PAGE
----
Posted by | September 30, 2011 20:09 | Filed under: Top Stories

by Stuart Shapiro

The Consumer Financial Protection Bureau received a great deal of attention when it appeared as if Elizabeth Warren would be its inaugural director.  However, Republicans threatened to filibuster Warren’s appointment and after having her oversee the creation of the agency, President Obama appointed Richard Cordray as the first Director.  All OK now that Warren has gone off to become a Senator?  Nope.

You’d think, having ousted Warren, the Republicans would get down to the people’s business. Think again. Now, the Party of No is refusing to confirm President Obama’s new nominee, Richard Cordray, unless the agency is restructured — that is, essentially gutted of its powers to protect consumers. This has nothing to do with Cordray’s credentials — he’s the highly regarded former state attorney general of Ohio — and everything to do with the political gridlock that has enraged voters and engendered cynicism with government. And it lays waste to the lessons that were supposedly learned after the collapse of the mortgage industry and housing market in 2008, when consumer ignorance combined with banking’s predatory practices to create a disaster.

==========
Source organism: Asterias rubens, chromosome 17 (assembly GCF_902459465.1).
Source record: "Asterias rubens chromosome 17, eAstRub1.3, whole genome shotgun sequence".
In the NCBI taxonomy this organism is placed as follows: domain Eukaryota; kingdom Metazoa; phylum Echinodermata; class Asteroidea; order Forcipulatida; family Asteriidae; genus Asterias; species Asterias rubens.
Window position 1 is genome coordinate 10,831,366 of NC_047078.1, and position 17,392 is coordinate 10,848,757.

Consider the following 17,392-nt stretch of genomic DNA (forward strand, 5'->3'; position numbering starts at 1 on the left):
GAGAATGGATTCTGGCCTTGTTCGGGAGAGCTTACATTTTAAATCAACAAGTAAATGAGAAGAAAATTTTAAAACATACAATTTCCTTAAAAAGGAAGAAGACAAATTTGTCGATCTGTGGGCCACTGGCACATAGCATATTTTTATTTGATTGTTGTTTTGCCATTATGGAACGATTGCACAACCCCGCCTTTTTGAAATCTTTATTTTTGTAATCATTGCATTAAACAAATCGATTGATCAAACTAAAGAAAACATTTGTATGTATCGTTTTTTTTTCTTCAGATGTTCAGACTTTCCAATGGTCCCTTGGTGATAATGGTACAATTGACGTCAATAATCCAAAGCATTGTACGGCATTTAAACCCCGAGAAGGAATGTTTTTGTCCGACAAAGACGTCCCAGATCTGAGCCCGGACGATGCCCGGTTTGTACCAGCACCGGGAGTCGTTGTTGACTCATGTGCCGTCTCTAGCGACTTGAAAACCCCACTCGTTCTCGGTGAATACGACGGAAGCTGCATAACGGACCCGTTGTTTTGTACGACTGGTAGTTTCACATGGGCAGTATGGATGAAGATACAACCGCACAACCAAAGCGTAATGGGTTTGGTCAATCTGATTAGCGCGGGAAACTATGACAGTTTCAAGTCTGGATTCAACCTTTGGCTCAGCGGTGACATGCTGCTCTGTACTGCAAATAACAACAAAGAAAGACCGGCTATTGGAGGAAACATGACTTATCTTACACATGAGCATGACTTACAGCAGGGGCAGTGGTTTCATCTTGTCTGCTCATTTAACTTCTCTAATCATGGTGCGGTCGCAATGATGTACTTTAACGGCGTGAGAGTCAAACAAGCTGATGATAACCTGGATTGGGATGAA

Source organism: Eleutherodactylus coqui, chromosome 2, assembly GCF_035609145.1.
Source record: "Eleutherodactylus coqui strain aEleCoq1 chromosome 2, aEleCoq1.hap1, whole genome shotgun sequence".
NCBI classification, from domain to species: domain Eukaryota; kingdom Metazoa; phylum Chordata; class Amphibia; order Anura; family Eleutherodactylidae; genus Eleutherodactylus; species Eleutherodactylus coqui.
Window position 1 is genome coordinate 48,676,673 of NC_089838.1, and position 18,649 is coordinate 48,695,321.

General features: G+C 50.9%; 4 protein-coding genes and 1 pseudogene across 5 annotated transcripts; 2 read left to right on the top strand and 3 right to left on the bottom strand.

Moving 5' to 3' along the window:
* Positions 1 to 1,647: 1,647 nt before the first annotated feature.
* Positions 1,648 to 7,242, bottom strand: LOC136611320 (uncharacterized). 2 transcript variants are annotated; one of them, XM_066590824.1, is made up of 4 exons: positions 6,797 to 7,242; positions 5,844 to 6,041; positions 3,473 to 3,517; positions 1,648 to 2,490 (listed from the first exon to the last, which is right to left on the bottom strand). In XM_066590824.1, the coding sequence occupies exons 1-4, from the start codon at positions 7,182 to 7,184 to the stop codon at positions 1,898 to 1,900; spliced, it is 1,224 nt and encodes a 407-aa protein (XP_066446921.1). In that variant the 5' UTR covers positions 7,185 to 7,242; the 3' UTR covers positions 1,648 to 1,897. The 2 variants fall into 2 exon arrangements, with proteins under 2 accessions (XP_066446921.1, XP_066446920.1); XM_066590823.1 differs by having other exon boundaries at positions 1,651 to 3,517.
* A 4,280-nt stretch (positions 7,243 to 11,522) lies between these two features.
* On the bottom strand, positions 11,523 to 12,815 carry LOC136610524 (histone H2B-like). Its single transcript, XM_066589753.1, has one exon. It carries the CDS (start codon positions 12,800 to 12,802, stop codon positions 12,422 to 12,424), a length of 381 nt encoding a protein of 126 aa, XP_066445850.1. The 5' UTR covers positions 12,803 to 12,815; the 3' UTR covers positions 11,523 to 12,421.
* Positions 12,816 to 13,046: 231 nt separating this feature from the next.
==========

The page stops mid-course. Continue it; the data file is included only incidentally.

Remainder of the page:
This is the type of stuff that flies under the radar but has a destructive impact.  Getting the CFPB up and running is a step toward restoring confidence in our financial institutions.  Yeah, the corrupt ones will be more likely to go out of business but the honest ones will thrive.  Guess we know which ones the Republicans support.

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Copyright 2011 Liberaland
By: Stuart Shapiro

Stuart is a professor and the Director of the Public Policy
program at the Bloustein School of Planning and Public Policy at Rutgers
University. He teaches economics and cost-benefit analysis and studies
regulation in the United States at both the federal and state levels.
Prior to coming to Rutgers, Stuart worked for five years at the Office
of Management and Budget in Washington under Presidents Clinton and
George W. Bush.